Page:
‘I’d just like a word with you.’
Am I being detained? ‘Yes you are.’
Under what grounds? ‘Section 44(2) of the Terrorism Act.
Why? ‘If you’ll let me finish’, he responded. ‘And you are?’ He inquired the way a school bully might query anyone on their patch.
I wanted to know why I was being detained, and what were the reasonable grounds. ‘The guards at the building over the road alerted us to someone acting suspiciously. And under Section 44(2) we don’t need reasonable grounds.’
‘What’s suspicious about my behaviour. I was taking photographs.’
‘If you let me finish. The fact you were taking photographs, we’d like to know the reason. ‘
I said that I’m in the City, an area of iconic buildings and fascinating historical sites, that’s why I’m taking photographs. He replied with a cryptic answer:‘You’ve just explained it.’ I looked puzzled.
‘The very fact you were here at all is the reason we’ve stopped you.’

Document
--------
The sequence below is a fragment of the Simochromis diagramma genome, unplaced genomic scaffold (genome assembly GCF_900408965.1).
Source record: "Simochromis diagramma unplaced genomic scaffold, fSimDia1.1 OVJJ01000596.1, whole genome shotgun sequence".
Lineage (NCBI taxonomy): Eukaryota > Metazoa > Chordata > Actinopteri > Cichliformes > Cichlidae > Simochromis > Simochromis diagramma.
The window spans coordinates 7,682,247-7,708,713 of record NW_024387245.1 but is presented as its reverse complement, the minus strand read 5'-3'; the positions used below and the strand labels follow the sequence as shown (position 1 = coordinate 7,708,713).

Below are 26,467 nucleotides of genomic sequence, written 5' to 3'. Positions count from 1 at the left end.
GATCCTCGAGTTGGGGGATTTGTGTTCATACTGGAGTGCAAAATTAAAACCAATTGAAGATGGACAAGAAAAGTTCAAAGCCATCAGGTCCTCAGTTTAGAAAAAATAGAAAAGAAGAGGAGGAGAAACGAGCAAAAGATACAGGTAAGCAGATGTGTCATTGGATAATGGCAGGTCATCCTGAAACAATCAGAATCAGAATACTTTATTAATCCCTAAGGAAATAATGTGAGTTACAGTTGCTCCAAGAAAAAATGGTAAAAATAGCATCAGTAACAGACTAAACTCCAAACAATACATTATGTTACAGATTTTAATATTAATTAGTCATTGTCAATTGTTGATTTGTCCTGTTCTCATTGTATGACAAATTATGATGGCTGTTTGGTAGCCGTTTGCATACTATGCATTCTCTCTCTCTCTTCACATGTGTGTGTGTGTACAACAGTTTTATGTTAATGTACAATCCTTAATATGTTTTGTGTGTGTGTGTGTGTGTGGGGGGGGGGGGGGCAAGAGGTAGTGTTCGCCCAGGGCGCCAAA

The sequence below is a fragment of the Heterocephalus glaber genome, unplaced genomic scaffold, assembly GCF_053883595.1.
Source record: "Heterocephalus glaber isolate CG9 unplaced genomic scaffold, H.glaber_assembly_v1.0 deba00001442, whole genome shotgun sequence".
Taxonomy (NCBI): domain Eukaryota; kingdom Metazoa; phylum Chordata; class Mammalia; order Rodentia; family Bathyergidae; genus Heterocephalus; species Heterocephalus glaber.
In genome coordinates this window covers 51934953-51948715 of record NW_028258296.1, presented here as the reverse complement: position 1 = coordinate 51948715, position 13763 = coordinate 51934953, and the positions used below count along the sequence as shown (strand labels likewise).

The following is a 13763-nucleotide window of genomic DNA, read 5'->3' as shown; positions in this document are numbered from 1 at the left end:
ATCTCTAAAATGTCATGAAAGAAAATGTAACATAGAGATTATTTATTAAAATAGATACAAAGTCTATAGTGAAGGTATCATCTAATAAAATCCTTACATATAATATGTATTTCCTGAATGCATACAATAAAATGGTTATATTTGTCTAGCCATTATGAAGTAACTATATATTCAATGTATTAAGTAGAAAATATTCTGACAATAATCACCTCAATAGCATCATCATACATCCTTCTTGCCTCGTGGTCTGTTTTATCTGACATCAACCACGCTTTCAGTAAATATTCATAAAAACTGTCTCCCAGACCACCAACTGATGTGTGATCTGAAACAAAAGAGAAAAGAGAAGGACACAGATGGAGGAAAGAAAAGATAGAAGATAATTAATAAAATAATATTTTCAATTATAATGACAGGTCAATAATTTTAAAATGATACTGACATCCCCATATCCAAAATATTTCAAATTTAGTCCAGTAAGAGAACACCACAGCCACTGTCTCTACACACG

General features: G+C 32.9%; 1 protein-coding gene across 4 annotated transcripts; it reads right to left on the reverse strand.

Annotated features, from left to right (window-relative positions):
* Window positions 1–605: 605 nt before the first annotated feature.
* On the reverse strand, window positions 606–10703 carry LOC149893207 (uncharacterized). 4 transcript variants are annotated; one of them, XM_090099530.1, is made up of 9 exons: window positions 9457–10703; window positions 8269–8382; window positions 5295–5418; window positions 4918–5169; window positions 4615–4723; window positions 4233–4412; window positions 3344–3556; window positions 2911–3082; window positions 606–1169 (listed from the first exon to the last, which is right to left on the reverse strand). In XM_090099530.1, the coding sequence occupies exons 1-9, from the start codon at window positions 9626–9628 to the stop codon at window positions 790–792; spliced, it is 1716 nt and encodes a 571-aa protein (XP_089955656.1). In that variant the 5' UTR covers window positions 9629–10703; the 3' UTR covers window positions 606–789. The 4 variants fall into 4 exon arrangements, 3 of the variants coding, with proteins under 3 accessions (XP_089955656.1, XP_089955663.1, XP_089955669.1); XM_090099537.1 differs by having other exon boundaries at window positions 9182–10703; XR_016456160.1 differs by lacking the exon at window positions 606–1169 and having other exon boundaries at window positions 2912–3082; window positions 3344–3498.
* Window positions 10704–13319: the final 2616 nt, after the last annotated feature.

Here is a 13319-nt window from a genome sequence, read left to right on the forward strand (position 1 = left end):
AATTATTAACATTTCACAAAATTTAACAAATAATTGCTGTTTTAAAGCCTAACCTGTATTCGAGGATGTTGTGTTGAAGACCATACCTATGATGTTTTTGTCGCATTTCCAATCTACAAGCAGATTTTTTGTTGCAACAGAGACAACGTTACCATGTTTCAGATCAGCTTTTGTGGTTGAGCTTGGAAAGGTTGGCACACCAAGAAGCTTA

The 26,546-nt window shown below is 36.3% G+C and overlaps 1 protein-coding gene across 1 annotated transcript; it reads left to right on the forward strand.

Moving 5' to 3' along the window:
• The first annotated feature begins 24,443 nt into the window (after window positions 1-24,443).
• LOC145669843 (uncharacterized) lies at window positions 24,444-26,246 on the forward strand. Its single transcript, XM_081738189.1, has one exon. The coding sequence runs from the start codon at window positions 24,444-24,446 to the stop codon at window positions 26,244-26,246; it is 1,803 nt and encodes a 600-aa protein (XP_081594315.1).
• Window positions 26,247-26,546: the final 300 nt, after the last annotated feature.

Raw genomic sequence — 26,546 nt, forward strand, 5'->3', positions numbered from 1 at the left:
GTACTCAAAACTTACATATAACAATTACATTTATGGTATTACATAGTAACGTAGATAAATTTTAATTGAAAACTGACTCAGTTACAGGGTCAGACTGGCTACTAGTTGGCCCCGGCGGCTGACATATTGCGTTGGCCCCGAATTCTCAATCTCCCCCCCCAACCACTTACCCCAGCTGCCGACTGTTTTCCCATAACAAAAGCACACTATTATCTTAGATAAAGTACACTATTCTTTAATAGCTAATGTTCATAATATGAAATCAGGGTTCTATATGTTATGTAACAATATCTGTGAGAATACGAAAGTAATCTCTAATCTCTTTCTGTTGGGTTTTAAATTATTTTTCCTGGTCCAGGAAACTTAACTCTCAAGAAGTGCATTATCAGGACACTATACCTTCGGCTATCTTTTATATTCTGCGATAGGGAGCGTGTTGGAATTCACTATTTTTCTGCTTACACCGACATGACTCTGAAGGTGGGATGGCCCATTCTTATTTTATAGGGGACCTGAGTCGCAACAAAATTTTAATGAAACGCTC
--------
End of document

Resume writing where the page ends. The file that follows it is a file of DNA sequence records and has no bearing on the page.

I explained that being in a public space I could not be prevented from taking photographs. He said the guards were wrong in trying to stop me. I felt relieved and thought that the whole affair would rest then and there. As I began to move away a second PC, PC29 moved from behind and took both my arms, preventing me from moving. PC 374 then told me he was searching me under s44, and he began to go through my pockets and pat me down. My phone was taken from me. The camera hanging around my neck was carefully removed and placed out of my reach. I asked several times if I could record this incident on camera and was denied this right, being told that under s44(2) I must do as ordered. The power was now in their hands. Mine were still being held.